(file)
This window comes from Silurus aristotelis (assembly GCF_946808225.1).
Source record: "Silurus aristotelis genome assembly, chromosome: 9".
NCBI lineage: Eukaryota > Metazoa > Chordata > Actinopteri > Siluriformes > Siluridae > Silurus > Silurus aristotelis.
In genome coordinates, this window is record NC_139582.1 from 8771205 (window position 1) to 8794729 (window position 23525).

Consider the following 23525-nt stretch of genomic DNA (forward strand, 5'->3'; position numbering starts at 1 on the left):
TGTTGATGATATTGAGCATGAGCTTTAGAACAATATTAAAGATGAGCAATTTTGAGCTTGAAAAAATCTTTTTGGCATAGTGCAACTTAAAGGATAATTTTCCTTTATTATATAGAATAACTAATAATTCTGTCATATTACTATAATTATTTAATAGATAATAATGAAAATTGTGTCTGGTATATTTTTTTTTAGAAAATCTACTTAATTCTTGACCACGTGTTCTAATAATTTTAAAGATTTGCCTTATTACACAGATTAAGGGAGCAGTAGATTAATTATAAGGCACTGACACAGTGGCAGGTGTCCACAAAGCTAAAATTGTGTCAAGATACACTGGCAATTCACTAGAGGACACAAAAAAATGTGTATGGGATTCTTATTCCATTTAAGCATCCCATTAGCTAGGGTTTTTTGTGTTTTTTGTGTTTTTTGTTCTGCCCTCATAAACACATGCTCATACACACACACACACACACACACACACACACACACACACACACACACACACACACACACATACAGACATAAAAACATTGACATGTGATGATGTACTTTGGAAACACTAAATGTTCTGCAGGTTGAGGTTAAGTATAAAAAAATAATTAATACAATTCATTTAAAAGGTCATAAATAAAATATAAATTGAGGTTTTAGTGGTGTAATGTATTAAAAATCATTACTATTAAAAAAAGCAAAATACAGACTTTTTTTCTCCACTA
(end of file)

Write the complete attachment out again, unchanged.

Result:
This window comes from Silurus aristotelis (assembly GCF_946808225.1).
Source record: "Silurus aristotelis genome assembly, chromosome: 9".
NCBI lineage: Eukaryota > Metazoa > Chordata > Actinopteri > Siluriformes > Siluridae > Silurus > Silurus aristotelis.
In genome coordinates, this window is record NC_139582.1 from 8771205 (window position 1) to 8794729 (window position 23525).

Consider the following 23525-nt stretch of genomic DNA (forward strand, 5'->3'; position numbering starts at 1 on the left):
TGTTGATGATATTGAGCATGAGCTTTAGAACAATATTAAAGATGAGCAATTTTGAGCTTGAAAAAATCTTTTTGGCATAGTGCAACTTAAAGGATAATTTTCCTTTATTATATAGAATAACTAATAATTCTGTCATATTACTATAATTATTTAATAGATAATAATGAAAATTGTGTCTGGTATATTTTTTTTTAGAAAATCTACTTAATTCTTGACCACGTGTTCTAATAATTTTAAAGATTTGCCTTATTACACAGATTAAGGGAGCAGTAGATTAATTATAAGGCACTGACACAGTGGCAGGTGTCCACAAAGCTAAAATTGTGTCAAGATACACTGGCAATTCACTAGAGGACACAAAAAAATGTGTATGGGATTCTTATTCCATTTAAGCATCCCATTAGCTAGGGTTTTTTGTGTTTTTTGTGTTTTTTGTTCTGCCCTCATAAACACATGCTCATACACACACACACACACACACACACACACACACACACACACACACACACACACACACACATACAGACATAAAAACATTGACATGTGATGATGTACTTTGGAAACACTAAATGTTCTGCAGGTTGAGGTTAAGTATAAAAAAATAATTAATACAATTCATTTAAAAGGTCATAAATAAAATATAAATTGAGGTTTTAGTGGTGTAATGTATTAAAAATCATTACTATTAAAAAAAGCAAAATACAGACTTTTTTTCTCCACTA